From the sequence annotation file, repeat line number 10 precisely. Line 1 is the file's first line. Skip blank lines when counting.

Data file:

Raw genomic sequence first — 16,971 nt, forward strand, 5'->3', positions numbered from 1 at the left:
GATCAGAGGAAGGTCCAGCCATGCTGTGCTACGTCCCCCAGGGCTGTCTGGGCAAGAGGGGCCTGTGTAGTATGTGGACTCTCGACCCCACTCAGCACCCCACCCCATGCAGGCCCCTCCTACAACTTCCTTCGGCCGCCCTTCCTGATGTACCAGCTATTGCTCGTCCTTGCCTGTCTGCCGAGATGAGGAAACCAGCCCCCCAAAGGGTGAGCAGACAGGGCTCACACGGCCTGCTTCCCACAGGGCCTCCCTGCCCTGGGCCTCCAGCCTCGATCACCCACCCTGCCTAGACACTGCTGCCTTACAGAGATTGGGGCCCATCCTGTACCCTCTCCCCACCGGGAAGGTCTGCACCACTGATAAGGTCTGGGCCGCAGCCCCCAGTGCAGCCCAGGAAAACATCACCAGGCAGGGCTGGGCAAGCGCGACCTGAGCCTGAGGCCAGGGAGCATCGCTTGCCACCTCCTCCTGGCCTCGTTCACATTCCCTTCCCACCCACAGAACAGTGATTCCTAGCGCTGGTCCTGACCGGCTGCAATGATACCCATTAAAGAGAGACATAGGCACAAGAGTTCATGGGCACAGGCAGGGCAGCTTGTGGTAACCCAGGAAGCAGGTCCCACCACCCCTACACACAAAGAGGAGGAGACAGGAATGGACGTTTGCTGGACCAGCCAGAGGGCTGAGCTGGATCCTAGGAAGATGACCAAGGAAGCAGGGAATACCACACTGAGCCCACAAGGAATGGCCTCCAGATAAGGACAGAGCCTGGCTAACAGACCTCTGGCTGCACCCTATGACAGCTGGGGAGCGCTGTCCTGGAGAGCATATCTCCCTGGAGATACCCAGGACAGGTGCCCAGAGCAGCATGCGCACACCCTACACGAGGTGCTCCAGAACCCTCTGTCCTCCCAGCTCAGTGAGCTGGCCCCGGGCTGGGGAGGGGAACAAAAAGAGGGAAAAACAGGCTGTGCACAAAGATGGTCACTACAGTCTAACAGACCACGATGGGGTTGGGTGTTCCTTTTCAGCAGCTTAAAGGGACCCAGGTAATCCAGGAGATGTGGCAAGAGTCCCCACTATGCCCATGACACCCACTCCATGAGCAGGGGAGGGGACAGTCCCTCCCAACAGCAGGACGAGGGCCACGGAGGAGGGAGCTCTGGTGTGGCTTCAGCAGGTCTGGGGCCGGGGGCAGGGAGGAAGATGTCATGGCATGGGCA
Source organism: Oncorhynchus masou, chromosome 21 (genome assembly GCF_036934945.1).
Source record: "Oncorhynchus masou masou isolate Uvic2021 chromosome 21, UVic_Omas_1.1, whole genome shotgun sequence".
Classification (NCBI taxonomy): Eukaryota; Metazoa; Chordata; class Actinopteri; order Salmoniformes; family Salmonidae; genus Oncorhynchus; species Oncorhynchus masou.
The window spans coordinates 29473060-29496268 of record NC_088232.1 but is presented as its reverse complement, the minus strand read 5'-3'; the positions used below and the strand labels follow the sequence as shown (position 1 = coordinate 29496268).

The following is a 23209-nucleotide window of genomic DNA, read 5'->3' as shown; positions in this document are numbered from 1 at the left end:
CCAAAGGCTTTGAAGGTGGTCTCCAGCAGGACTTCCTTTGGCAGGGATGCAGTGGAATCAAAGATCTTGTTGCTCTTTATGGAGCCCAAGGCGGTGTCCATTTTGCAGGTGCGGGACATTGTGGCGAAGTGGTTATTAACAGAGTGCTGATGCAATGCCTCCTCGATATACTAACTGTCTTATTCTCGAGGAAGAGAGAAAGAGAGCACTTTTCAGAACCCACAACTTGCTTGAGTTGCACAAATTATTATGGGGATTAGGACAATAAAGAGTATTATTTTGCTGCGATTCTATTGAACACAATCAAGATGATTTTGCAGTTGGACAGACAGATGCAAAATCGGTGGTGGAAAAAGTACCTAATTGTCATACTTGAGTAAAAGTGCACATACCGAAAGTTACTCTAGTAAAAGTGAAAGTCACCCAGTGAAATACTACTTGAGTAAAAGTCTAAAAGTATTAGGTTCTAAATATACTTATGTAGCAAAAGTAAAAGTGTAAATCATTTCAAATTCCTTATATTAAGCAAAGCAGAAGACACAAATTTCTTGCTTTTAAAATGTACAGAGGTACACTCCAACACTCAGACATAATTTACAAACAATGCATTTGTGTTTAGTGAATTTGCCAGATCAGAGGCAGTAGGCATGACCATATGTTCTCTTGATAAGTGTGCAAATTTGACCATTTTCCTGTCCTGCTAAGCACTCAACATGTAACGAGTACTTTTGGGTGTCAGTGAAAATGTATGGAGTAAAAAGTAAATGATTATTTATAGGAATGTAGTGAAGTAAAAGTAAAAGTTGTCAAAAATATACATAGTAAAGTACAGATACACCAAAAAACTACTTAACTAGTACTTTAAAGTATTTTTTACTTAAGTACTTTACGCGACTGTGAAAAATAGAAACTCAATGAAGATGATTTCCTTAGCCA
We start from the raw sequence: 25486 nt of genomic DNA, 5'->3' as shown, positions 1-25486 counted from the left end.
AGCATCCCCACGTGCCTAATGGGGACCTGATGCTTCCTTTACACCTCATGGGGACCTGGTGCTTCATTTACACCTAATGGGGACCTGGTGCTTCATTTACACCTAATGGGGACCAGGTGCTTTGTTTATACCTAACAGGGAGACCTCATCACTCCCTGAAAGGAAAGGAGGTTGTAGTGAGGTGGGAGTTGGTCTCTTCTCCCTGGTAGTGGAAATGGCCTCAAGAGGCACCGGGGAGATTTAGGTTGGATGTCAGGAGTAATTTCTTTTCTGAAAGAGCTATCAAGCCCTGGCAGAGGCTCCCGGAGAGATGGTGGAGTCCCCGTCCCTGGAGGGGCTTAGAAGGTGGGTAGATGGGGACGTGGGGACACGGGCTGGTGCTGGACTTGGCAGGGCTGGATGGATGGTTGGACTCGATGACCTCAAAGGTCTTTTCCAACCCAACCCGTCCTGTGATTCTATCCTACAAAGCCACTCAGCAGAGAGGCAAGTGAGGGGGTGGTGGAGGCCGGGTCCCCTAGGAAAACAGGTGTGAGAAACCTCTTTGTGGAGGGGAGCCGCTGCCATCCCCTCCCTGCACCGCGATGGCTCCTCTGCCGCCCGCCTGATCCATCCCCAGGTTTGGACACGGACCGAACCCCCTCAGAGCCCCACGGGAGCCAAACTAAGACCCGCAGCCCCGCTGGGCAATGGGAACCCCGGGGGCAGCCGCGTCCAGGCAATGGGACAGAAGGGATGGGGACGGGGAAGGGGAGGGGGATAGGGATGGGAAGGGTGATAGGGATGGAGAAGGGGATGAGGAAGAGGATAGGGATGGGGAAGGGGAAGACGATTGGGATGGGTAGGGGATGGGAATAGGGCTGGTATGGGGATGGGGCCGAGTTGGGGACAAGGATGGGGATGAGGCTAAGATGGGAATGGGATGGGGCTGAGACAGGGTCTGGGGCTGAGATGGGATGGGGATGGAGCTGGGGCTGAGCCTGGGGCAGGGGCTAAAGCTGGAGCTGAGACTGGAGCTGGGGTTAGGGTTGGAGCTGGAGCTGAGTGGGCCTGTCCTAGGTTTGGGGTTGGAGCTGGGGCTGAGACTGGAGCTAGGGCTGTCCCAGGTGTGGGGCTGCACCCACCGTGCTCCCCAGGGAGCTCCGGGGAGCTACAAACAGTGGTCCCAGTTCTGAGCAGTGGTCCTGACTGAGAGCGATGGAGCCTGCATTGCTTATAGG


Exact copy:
AGCATCCCCACGTGCCTAATGGGGACCTGATGCTTCCTTTACACCTCATGGGGACCTGGTGCTTCATTTACACCTAATGGGGACCTGGTGCTTCATTTACACCTAATGGGGACCAGGTGCTTTGTTTATACCTAACAGGGAGACCTCATCACTCCCTGAAAGGAAAGGAGGTTGTAGTGAGGTGGGAGTTGGTCTCTTCTCCCTGGTAGTGGAAATGGCCTCAAGAGGCACCGGGGAGATTTAGGTTGGATGTCAGGAGTAATTTCTTTTCTGAAAGAGCTATCAAGCCCTGGCAGAGGCTCCCGGAGAGATGGTGGAGTCCCCGTCCCTGGAGGGGCTTAGAAGGTGGGTAGATGGGGACGTGGGGACACGGGCTGGTGCTGGACTTGGCAGGGCTGGATGGATGGTTGGACTCGATGACCTCAAAGGTCTTTTCCAACCCAACCCGTCCTGTGATTCTATCCTACAAAGCCACTCAGCAGAGAGGCAAGTGAGGGGGTGGTGGAGGCCGGGTCCCCTAGGAAAACAGGTGTGAGAAACCTCTTTGTGGAGGGGAGCCGCTGCCATCCCCTCCCTGCACCGCGATGGCTCCTCTGCCGCCCGCCTGATCCATCCCCAGGTTTGGACACGGACCGAACCCCCTCAGAGCCCCACGGGAGCCAAACTAAGACCCGCAGCCCCGCTGGGCAATGGGAACCCCGGGGGCAGCCGCGTCCAGGCAATGGGACAGAAGGGATGGGGACGGGGAAGGGGAGGGGGATAGGGATGGGAAGGGTGATAGGGATGGAGAAGGGGATGAGGAAGAGGATAGGGATGGGGAAGGGGAAGACGATTGGGATGGGTAGGGGATGGGAATAGGGCTGGTATGGGGATGGGGCCGAGTTGGGGACAAGGATGGGGATGAGGCTAAGATGGGAATGGGATGGGGCTGAGACAGGGTCTGGGGCTGAGATGGGATGGGGATGGAGCTGGGGCTGAGCCTGGGGCAGGGGCTAAAGCTGGAGCTGAGACTGGAGCTGGGGTTAGGGTTGGAGCTGGAGCTGAGTGGGCCTGTCCTAGGTTTGGGGTTGGAGCTGGGGCTGAGACTGGAGCTAGGGCTGTCCCAGGTGTGGGGCTGCACCCACCGTGCTCCCCAGGGAGCTCCGGGGAGCTACAAACAGTGGTCCCAGTTCTGAGCAGTGGTCCTGACTGAGAGCGATGGAGCCTGCATTGCTTATAGG